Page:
CONCORD, N.C. — Once in a while, you find a gem where it is least expected.
We found such a jewel on Twitter in the form of the photo that accompanies this column.
Snapped during the NTT IndyCar Series weekend at Texas Motor Speedway, the image was posted by A.J. Foyt Racing with simple dialogue — Living Legends.
“Those are my guys,” I said upon seeing the photo of Johnny Rutherford, Rick Mears, A.J. Foyt and Mario Andretti.
A simple photo generated a wide range of emotions. First, there was the joy of simply seeing them all together. Then, we realized how fortunate the motorsports world, and Indy car racing in particular, is that they are all still here.
Not only did they make it through racing’s most dangerous era, they’ve survived to live long and fulfilling lives.
But as Chris Economaki would have said, “They’re not spring chickens anymore.”
Foyt is 84. Rutherford (81) and Andretti (79) are close behind. At 67, Mears is the kid of this bunch.
When I first became interested in racing, they were the stars of the sport. I cheered for some of them louder than others.
When writing skills paved the way for me to work in motorsports, I was fortunate to meet all of them at one point or another. Through the years, the cheers were replaced by admiration for “my guys.”
But without a doubt, it was their contributions on the race track that first captured my attention.
One of the very first races I attended was a USAC championship dirt car event at the Indiana State Fairgrounds, which was won by Foyt. And, as the Kerchner family attended the Indianapolis 500 and Indy car races at Michigan Int’l Speedway for most of my youth, Foyt was the family favorite.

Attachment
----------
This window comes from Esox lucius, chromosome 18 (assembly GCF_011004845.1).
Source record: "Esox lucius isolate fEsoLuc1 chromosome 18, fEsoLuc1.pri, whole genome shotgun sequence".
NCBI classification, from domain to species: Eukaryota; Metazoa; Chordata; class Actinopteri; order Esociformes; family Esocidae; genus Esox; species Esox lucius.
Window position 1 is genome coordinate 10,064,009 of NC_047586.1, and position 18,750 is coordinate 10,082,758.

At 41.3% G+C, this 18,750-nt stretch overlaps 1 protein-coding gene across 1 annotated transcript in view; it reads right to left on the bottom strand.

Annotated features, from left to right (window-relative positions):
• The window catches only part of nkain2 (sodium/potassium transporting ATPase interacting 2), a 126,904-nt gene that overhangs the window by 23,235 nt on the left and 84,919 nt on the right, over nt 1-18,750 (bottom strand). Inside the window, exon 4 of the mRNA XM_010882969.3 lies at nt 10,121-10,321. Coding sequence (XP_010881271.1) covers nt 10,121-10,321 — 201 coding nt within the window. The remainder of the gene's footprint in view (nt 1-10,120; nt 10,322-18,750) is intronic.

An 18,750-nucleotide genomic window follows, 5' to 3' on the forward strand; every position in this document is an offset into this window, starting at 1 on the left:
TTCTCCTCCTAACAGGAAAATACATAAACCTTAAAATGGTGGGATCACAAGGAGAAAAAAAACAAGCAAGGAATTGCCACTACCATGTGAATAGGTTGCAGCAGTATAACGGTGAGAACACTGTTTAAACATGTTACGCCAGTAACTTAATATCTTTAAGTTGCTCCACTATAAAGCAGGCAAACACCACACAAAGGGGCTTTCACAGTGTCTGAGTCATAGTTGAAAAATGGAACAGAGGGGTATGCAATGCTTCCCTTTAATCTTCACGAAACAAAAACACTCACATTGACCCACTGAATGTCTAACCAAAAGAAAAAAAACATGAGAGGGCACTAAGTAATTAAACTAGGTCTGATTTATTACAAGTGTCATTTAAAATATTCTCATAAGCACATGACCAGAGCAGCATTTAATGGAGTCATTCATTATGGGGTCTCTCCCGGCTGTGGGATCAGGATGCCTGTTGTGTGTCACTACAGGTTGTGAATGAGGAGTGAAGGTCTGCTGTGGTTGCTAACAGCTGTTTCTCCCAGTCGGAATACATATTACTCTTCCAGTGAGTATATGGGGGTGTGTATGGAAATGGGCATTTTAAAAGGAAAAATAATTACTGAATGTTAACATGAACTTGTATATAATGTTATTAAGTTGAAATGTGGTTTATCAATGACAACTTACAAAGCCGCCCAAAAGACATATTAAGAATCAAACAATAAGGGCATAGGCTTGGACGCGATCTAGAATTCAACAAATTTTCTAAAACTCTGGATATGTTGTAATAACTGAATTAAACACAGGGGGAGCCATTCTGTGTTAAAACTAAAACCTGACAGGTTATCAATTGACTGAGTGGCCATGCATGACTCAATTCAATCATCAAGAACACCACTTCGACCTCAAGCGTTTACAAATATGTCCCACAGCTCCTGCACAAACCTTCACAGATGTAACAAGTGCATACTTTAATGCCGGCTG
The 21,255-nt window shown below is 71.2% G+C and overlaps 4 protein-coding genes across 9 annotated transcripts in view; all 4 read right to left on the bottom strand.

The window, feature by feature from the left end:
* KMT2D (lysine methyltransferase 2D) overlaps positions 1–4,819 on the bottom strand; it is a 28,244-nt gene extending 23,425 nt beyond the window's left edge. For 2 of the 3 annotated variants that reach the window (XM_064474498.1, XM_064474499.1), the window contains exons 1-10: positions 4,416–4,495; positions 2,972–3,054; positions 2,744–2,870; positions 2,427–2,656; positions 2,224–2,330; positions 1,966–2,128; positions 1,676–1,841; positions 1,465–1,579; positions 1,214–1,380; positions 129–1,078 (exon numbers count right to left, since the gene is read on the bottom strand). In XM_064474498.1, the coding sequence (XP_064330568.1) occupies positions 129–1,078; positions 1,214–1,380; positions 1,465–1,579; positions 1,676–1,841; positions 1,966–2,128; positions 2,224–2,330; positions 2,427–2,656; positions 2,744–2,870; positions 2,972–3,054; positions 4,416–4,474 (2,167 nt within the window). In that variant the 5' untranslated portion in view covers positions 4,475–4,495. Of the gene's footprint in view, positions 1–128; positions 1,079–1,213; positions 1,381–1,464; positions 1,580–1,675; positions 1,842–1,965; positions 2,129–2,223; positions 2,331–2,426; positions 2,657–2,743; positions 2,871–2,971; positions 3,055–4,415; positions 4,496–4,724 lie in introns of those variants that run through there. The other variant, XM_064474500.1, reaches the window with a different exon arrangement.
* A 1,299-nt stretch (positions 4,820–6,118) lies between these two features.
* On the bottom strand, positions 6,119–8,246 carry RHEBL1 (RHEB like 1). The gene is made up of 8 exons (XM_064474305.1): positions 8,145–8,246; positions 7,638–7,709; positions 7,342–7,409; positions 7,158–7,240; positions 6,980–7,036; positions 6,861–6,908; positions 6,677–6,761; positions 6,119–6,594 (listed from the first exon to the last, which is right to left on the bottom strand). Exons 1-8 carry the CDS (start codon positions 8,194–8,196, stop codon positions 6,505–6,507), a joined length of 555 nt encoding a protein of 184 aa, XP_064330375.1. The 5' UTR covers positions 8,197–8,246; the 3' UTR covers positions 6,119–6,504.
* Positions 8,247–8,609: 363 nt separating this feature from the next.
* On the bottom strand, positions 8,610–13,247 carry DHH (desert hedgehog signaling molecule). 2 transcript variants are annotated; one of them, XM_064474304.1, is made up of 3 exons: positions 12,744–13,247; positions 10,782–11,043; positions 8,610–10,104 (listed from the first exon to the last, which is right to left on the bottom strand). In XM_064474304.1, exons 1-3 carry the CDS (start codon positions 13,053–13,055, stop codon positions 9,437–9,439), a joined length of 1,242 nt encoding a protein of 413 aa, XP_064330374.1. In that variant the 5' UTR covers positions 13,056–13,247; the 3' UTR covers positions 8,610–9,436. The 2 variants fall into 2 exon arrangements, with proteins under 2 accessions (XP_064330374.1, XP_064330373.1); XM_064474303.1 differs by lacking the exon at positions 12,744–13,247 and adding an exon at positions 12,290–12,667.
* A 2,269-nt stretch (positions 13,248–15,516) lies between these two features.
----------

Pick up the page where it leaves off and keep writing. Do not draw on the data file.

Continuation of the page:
It seems we gravitated to the four-time Indy 500 winner as much for his passionate personality as his success on the track.
Rutherford won the first Indianapolis 500 I attended in 1980 aboard Jim Hall’s beautiful “Yellow Submarine.” It was Rutherford’s third Indy win and our favorite memory from the race came after the checkered flag when Rutherford picked up Tim Richmond, whose ride was disabled on the final lap, and “chauffeured” him back to the pit lane.
Rutherford’s “Lone Star J.R.” nickname and laidback personality were as appealing as the class he showed off the track.
Mears knew how to win and he did it in such an unassuming way that few were ever upset when the longtime Team Penske driver visited victory lane. With a combination of speed, skill and patience, Mears won four Indianapolis 500s. I was there for three of them.
The irony of Foyt and Andretti sitting together in this photograph was not lost. Bitter rivals during their racing days, their competitive fire often spilled over to the fans. If you were an A.J. guy, you weren’t a Mario man; and vice versa.
Thus, growing up I rarely cheered for Andretti. But age brought appreciation for what he accomplished and numerous meetings, including a day he spent at the SPEED SPORT office in New Jersey during the early 1990s, won me over. Through the years, the 1969 Indy winner and 1978 Formula One world champion has become racing’s greatest spokesperson.
Together the racing accomplishments of these four men are incredible, unfathomable in many ways. They won 12 Indianapolis 500s, two Daytona 500s, the 24 Hours of Le Mans, a world driving title and 15 Indy car championships.
But despite all of the success racing around the globe, none of the four lost the down-to-earth nature with which they approach life. While they often seemed larger to life to fans — me included — they always remained simply Johnny, A.J., Rick and Mario.
These are “my guys!”